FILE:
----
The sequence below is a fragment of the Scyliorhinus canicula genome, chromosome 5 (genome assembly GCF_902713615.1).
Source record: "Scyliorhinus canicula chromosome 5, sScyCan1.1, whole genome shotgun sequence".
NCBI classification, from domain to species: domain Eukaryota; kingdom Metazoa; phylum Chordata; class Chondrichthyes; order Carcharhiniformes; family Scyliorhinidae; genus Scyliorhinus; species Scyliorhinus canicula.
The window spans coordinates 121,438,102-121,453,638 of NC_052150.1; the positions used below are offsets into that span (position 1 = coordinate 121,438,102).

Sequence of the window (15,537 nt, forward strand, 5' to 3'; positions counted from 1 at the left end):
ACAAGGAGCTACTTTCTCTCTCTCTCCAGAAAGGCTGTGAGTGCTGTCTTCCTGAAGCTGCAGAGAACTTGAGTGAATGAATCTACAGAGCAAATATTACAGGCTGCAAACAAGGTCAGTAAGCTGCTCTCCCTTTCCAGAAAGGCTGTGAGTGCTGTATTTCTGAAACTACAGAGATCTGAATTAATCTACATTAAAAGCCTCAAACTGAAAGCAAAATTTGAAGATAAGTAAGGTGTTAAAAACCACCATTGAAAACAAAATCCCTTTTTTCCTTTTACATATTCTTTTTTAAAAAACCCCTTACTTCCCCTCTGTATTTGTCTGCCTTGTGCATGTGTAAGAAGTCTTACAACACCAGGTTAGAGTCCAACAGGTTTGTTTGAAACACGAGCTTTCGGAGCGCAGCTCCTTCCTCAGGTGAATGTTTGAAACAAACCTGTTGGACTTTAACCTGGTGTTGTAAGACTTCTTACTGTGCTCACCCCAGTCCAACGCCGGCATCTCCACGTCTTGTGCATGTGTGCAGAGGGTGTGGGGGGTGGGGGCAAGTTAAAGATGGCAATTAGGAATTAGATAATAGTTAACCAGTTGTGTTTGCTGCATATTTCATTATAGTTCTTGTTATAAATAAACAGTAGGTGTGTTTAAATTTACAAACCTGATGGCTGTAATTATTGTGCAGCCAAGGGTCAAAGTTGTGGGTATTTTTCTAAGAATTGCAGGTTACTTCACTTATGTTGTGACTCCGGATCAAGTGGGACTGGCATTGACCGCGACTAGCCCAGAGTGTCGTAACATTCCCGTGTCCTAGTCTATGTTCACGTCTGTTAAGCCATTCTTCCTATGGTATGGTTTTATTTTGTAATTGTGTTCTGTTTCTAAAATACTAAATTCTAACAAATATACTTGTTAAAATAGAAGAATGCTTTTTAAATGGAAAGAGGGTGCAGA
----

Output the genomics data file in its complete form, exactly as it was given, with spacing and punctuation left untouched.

The sequence below is a fragment of the Scyliorhinus canicula genome, chromosome 5 (genome assembly GCF_902713615.1).
Source record: "Scyliorhinus canicula chromosome 5, sScyCan1.1, whole genome shotgun sequence".
NCBI classification, from domain to species: domain Eukaryota; kingdom Metazoa; phylum Chordata; class Chondrichthyes; order Carcharhiniformes; family Scyliorhinidae; genus Scyliorhinus; species Scyliorhinus canicula.
The window spans coordinates 121,438,102-121,453,638 of NC_052150.1; the positions used below are offsets into that span (position 1 = coordinate 121,438,102).

Sequence of the window (15,537 nt, forward strand, 5' to 3'; positions counted from 1 at the left end):
ACAAGGAGCTACTTTCTCTCTCTCTCCAGAAAGGCTGTGAGTGCTGTCTTCCTGAAGCTGCAGAGAACTTGAGTGAATGAATCTACAGAGCAAATATTACAGGCTGCAAACAAGGTCAGTAAGCTGCTCTCCCTTTCCAGAAAGGCTGTGAGTGCTGTATTTCTGAAACTACAGAGATCTGAATTAATCTACATTAAAAGCCTCAAACTGAAAGCAAAATTTGAAGATAAGTAAGGTGTTAAAAACCACCATTGAAAACAAAATCCCTTTTTTCCTTTTACATATTCTTTTTTAAAAAACCCCTTACTTCCCCTCTGTATTTGTCTGCCTTGTGCATGTGTAAGAAGTCTTACAACACCAGGTTAGAGTCCAACAGGTTTGTTTGAAACACGAGCTTTCGGAGCGCAGCTCCTTCCTCAGGTGAATGTTTGAAACAAACCTGTTGGACTTTAACCTGGTGTTGTAAGACTTCTTACTGTGCTCACCCCAGTCCAACGCCGGCATCTCCACGTCTTGTGCATGTGTGCAGAGGGTGTGGGGGGTGGGGGCAAGTTAAAGATGGCAATTAGGAATTAGATAATAGTTAACCAGTTGTGTTTGCTGCATATTTCATTATAGTTCTTGTTATAAATAAACAGTAGGTGTGTTTAAATTTACAAACCTGATGGCTGTAATTATTGTGCAGCCAAGGGTCAAAGTTGTGGGTATTTTTCTAAGAATTGCAGGTTACTTCACTTATGTTGTGACTCCGGATCAAGTGGGACTGGCATTGACCGCGACTAGCCCAGAGTGTCGTAACATTCCCGTGTCCTAGTCTATGTTCACGTCTGTTAAGCCATTCTTCCTATGGTATGGTTTTATTTTGTAATTGTGTTCTGTTTCTAAAATACTAAATTCTAACAAATATACTTGTTAAAATAGAAGAATGCTTTTTAAATGGAAAGAGGGTGCAGA